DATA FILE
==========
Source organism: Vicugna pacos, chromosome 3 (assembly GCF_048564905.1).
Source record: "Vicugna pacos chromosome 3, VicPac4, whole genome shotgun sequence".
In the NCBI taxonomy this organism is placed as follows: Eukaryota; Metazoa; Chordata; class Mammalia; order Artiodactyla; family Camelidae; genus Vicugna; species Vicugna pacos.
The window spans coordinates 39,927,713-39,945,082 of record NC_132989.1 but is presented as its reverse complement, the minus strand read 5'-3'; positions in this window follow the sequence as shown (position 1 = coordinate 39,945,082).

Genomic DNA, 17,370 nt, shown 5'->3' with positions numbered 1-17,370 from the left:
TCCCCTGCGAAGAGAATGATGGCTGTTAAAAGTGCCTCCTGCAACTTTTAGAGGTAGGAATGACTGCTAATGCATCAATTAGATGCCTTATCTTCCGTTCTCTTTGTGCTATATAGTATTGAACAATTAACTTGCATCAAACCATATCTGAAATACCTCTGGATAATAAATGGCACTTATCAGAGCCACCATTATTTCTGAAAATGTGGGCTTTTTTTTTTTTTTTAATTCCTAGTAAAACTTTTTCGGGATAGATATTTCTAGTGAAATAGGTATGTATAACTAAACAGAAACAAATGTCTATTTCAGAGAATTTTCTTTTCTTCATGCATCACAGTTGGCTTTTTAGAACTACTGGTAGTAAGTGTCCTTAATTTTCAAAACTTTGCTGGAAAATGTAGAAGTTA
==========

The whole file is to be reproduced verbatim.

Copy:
Source organism: Vicugna pacos, chromosome 3 (assembly GCF_048564905.1).
Source record: "Vicugna pacos chromosome 3, VicPac4, whole genome shotgun sequence".
In the NCBI taxonomy this organism is placed as follows: Eukaryota; Metazoa; Chordata; class Mammalia; order Artiodactyla; family Camelidae; genus Vicugna; species Vicugna pacos.
The window spans coordinates 39,927,713-39,945,082 of record NC_132989.1 but is presented as its reverse complement, the minus strand read 5'-3'; positions in this window follow the sequence as shown (position 1 = coordinate 39,945,082).

Genomic DNA, 17,370 nt, shown 5'->3' with positions numbered 1-17,370 from the left:
TCCCCTGCGAAGAGAATGATGGCTGTTAAAAGTGCCTCCTGCAACTTTTAGAGGTAGGAATGACTGCTAATGCATCAATTAGATGCCTTATCTTCCGTTCTCTTTGTGCTATATAGTATTGAACAATTAACTTGCATCAAACCATATCTGAAATACCTCTGGATAATAAATGGCACTTATCAGAGCCACCATTATTTCTGAAAATGTGGGCTTTTTTTTTTTTTTTAATTCCTAGTAAAACTTTTTCGGGATAGATATTTCTAGTGAAATAGGTATGTATAACTAAACAGAAACAAATGTCTATTTCAGAGAATTTTCTTTTCTTCATGCATCACAGTTGGCTTTTTAGAACTACTGGTAGTAAGTGTCCTTAATTTTCAAAACTTTGCTGGAAAATGTAGAAGTTA